Supervisors did find deficiencies in SVB’s liquidity risk management at the end of 2021. They also commented on its ineffective board oversight, risk management, and internal audit function in May 2022, and rated its enterprise-wide governance and controls as “deficient-1” in the summer of 2022. The recent FED Review noted that they were in the process of drafting a Memorandum of Understanding as an informal enforcement action against SVB relating to its governance and controls at the time it collapsed.[3] Supervisors had also met with senior management in October and November 2022 to express concern and deliver supervisory findings on the interest rate management at SVB. 

It is important to remember that good banks should not simply rely on supervisors to manage risk and correct governance deficiencies for them. They should not turn away from best practice risk management and governance simply because regulators have let them “off the hook”. Yet, it seems that this is what happened here. The supervisory findings indicate significant shortcomings in risk appetite setting and the framework for its implementation; in the way senior management and the Board followed the risk profile of the bank; and, most importantly, in the way risk was managed. Following initial supervisory findings and rebukes, SVB’s Chief Risk Officer (“CRO”) stepped down from her role in April 2022. But the Bank never managed to replace her. In nine of the twelve months preceding its collapse, SVB had no CRO. Risk management was carried out “by committee”. Presumably, SVB’s Board did little to remedy this highly abnormal situation. This is not OK in normal times but it is downright dangerous in a context of increasing risk fueled by a downturn in the tech sector (SVB’s main clientele) and the Bank’s rapid pace of growth which resulted in the size of its balance sheet increasing by 271% between year-end 2018 and year-end 2021 (compared to 29% for the banking industry as a whole).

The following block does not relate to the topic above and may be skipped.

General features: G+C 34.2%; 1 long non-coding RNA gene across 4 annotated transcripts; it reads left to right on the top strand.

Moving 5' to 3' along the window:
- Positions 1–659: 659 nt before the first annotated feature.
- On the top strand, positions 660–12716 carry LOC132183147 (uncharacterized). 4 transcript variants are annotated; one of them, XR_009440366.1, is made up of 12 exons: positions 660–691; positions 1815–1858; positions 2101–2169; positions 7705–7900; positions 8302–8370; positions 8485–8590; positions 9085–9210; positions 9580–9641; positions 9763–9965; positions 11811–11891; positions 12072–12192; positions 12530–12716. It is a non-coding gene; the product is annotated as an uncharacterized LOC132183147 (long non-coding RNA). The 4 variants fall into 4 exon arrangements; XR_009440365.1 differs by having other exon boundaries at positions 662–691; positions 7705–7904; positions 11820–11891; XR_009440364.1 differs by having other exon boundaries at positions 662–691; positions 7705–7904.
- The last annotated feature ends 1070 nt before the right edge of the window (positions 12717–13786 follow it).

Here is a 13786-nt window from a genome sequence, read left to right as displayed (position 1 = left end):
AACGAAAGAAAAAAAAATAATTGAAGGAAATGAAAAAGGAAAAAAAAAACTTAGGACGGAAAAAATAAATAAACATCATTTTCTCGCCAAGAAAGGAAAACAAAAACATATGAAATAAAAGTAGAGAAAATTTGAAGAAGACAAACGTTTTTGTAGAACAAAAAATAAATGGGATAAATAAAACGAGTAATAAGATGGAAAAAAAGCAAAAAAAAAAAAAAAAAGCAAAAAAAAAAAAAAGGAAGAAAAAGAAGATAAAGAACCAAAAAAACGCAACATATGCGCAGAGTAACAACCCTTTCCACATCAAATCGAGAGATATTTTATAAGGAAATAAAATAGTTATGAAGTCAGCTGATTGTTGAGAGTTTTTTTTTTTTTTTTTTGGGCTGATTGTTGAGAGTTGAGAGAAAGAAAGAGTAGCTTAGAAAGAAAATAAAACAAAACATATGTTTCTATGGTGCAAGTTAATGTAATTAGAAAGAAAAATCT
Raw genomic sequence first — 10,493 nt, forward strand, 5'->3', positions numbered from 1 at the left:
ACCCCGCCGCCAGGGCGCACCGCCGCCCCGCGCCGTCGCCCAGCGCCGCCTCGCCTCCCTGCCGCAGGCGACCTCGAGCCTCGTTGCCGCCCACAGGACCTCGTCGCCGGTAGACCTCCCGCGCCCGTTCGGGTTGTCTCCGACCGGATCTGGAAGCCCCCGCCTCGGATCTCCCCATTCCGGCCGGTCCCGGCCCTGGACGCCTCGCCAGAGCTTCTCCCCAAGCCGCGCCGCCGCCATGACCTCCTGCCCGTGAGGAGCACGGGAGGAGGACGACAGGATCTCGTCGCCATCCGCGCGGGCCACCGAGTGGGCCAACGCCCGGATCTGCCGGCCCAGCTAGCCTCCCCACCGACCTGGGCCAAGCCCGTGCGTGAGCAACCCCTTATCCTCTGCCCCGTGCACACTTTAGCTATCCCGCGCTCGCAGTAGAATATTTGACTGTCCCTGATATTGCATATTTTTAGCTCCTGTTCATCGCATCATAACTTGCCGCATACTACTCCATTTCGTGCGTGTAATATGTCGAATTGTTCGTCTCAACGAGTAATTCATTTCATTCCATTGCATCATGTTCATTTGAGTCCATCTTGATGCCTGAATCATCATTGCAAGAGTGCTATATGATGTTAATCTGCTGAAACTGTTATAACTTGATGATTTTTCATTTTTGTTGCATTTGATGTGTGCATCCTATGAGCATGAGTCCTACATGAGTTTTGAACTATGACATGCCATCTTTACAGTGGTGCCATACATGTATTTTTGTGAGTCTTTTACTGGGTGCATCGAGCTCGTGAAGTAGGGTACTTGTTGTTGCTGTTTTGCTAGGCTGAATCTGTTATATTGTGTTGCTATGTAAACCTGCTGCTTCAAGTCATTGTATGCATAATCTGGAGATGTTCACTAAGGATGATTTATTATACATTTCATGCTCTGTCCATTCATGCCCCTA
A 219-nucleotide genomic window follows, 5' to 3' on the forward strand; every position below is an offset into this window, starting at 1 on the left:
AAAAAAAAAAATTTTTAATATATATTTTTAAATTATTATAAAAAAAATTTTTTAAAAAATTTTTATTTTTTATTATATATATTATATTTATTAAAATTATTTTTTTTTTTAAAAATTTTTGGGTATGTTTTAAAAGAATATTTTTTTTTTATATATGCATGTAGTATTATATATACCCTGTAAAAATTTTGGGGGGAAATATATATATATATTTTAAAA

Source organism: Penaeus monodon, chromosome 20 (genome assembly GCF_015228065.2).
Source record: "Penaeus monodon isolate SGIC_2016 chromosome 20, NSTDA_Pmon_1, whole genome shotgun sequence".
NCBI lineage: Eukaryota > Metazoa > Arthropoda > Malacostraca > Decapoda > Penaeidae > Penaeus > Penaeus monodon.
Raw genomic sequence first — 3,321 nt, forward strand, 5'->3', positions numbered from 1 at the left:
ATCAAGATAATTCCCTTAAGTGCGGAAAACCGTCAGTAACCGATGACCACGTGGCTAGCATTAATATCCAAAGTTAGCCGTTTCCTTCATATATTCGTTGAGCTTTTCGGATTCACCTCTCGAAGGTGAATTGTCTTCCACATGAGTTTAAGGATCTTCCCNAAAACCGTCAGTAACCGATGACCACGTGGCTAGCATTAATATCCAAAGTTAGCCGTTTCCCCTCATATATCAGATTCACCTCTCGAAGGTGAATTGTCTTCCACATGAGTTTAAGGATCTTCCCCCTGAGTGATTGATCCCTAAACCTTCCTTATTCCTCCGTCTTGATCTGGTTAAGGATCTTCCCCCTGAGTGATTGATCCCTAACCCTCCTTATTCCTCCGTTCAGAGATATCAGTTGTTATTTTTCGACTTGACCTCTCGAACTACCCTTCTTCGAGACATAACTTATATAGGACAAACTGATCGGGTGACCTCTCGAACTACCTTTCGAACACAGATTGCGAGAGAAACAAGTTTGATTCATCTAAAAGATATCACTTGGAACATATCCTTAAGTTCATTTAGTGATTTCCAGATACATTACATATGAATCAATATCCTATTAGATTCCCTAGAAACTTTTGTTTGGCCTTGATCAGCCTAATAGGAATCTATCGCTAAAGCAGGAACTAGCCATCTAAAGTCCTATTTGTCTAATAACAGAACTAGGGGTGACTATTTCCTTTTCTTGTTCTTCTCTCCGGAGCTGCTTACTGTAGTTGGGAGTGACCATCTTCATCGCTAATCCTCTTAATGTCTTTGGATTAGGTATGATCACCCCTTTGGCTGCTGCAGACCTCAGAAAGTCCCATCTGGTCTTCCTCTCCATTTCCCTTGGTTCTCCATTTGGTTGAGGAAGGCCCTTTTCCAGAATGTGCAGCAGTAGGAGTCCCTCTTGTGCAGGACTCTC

Similar risk management deficiencies were found to underpin the collapse of Lehman Brothers back in 2009.[4] In that case, the CRO of the bank was fired in September 2007 (almost in parallel with the resignation of the head of the leveraged credit business) for having pushed back on the ever expanding risk appetite of the Bank, to be replaced a CEO loyalist from the business. The Board and its Finance and Risk Committee failed to ask why.

A parallel can also be drawn between SVB’s Board’s composition and the Board of Lehman Brothers prior to its collapse. In 2009, 90% of Lehman’s Board had no experience working in a bank. At SVB, the situation was not very different. Three members of SVB’s 12-member Board did have banking experience (although one of these Board members’ most recent experience working at a bank was over 25 years ago), which is broadly in-line with the rate seen at a peer group of high-performing North American G-SIBs that we used as back-of-the envelop benchmark (Morgan Stanley, Royal Bank of Canada, Toronto-Dominion Bank, Goldman Sachs, State Street Corporation, and JP Morgan & Chase). They averaged 23%.